It was one of the most spectacular single-car wrecks that many of the NASCAR old-timers had ever seen. The impact of Michael McDowell's No.00 Aaron's Dream Machine Toyota knocked a 28-foot long hole in the track SAFER barrier (it took a...
It was one of the most spectacular single-car wrecks that many of the NASCAR old-timers had ever seen.
The impact of Michael McDowell's No.00 Aaron's Dream Machine Toyota knocked a 28-foot long hole in the track SAFER barrier (it took a 10-person Texas Motor Speedway crew three hours to repair it.) The car, on fire, then flipped down the banked track nine times before coming to rest on its tires.
The driver walked away, much to his own amazement.
"When it [the car] hooked, it hooked pretty hard to the right..when that first happened, the actual steering column had broken. I was still holding onto the wheel, but it wasn't connected to anything," said McDowell. "Those first two rolls - as I backed in and started rolling - those first two were pretty violent as far as flailing around. But, those last five or six took forever..I'm like, 'When is this thing going to stop rolling down the track?'"
He reflected, "I think it's pretty remarkable that I'm here today driving. That was obviously a very serious wreck. I'm glad we got through [Saturday] practices..without any drama. We definitely need to get through tomorrow's [Samsung 500 race] without any hiccups."
NASCAR plans to use its Research and Development team to inspect the Toyota and determine, if possible, any contributing factors to the accident. They will compare the car's measurements taken before the race and compare those figures, as much possible, with the wrecked vehicle.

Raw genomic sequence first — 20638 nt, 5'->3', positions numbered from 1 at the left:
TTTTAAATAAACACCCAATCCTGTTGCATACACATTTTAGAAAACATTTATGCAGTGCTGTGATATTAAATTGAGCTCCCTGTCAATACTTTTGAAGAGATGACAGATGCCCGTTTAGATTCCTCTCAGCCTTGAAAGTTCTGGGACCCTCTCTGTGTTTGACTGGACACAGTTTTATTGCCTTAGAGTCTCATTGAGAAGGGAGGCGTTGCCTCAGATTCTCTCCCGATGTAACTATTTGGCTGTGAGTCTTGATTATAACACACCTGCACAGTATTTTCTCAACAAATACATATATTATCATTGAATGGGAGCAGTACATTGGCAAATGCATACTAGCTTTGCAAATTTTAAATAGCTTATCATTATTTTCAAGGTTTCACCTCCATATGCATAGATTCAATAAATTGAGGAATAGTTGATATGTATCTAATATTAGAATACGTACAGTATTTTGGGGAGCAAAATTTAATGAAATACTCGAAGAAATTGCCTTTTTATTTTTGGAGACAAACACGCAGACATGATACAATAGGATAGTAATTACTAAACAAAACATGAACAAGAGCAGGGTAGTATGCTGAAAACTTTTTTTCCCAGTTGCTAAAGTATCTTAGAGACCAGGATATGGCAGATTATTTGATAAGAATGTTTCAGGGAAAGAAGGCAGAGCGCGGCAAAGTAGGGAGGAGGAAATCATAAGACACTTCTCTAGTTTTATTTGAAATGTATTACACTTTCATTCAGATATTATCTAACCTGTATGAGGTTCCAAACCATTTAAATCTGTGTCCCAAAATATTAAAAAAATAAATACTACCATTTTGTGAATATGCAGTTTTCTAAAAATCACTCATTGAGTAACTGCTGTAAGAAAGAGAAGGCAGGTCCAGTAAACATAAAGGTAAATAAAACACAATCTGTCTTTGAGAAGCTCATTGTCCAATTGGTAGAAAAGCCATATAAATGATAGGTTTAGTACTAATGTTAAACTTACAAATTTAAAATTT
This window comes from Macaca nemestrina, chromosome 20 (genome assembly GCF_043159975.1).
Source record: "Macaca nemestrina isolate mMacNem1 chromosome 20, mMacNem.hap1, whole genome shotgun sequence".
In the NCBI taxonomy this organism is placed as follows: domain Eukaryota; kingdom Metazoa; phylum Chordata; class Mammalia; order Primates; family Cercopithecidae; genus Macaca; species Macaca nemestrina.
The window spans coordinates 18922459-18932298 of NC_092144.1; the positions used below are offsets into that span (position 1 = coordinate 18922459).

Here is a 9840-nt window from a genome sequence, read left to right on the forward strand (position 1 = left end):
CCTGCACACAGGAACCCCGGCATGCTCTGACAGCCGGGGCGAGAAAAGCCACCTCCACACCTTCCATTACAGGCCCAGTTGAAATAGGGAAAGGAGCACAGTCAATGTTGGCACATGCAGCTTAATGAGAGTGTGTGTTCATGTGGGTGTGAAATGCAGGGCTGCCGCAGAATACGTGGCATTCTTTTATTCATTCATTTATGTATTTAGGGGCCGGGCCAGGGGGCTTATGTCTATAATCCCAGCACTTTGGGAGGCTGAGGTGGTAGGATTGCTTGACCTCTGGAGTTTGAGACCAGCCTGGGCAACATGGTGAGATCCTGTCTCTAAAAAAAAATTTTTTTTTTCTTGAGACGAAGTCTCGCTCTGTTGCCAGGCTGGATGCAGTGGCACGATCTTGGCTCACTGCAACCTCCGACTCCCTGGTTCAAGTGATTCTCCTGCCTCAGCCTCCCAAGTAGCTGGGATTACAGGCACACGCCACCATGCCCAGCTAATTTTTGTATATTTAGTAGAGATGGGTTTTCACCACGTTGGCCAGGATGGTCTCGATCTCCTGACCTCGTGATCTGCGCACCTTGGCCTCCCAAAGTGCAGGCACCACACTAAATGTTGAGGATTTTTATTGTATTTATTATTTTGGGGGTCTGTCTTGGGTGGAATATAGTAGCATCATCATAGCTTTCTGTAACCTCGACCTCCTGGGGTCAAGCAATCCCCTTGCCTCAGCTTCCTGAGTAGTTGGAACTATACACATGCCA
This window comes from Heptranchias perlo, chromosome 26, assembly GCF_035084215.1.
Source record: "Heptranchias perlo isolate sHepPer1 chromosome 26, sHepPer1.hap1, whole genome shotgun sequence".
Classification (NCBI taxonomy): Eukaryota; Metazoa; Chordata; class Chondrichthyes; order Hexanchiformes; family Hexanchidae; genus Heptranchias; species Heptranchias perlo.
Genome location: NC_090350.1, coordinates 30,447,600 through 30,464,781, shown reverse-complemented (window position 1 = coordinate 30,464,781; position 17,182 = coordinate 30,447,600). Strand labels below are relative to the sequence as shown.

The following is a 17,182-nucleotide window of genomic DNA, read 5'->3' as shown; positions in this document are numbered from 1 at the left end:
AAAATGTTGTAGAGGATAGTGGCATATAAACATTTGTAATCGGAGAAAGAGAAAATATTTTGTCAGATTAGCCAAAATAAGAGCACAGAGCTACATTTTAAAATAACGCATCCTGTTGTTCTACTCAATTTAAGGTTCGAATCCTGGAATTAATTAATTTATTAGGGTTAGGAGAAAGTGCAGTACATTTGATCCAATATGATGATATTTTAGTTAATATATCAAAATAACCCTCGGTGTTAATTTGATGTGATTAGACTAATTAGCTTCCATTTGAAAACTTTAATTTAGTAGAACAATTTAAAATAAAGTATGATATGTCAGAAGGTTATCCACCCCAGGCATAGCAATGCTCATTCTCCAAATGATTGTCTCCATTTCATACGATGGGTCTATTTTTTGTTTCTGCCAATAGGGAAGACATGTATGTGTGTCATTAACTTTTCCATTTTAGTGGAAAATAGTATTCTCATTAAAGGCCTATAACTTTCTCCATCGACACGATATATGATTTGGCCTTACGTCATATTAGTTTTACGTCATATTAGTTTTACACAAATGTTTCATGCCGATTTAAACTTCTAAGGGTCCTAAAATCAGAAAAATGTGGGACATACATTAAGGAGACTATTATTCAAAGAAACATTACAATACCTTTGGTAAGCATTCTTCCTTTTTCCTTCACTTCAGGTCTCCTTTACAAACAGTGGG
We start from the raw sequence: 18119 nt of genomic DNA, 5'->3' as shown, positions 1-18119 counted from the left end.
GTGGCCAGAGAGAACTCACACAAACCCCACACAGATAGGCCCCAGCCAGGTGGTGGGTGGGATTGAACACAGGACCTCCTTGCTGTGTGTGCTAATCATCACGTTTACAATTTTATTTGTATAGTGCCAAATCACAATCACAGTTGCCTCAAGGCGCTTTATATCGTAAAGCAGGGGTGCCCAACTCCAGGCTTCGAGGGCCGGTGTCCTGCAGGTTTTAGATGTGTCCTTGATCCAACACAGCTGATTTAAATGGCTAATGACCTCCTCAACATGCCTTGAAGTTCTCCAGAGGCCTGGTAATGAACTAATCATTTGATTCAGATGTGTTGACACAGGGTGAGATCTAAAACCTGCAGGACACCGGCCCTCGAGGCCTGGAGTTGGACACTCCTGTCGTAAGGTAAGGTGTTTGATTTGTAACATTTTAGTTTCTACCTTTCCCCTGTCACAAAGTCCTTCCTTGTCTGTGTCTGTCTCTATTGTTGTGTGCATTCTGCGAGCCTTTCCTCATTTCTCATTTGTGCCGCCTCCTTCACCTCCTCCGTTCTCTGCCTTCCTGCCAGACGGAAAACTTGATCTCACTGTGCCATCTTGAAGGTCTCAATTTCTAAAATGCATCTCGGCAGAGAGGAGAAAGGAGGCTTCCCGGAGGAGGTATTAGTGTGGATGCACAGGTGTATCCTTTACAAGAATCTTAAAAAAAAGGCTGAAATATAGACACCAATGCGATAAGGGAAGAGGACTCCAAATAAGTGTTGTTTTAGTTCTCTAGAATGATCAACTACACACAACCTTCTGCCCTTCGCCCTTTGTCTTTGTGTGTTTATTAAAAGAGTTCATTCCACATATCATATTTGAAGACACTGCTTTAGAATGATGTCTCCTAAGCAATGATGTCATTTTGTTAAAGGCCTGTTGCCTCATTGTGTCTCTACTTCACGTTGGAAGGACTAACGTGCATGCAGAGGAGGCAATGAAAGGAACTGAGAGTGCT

The team fabricating shop has its hands full to prepare for the Cup event Sunday, but the driver is still in good shape, with a positive attitude to go with his minor scrapes and bumps.
He ran a 30.481 at 177.160 for the final "Happy Hour" practice session today (Carl Edwards was the fastest driver for both practice sets, with his best time at 29.181 at 185.052 in the final set today.)
"We all know racing cars at 210 mph is dangerous," said McDowell. "It's just part of the job that we do. Unfortunately, it takes big accidents like that for us to remember..if you're thinking of getting hurt out in a race car and you're worried about that, you won't be much of a race car driver."
"I'm done being the test dummy for the COT, though," said McDowell with a wry smile. "I'm going to make that clear; I'm going to let someone else do it."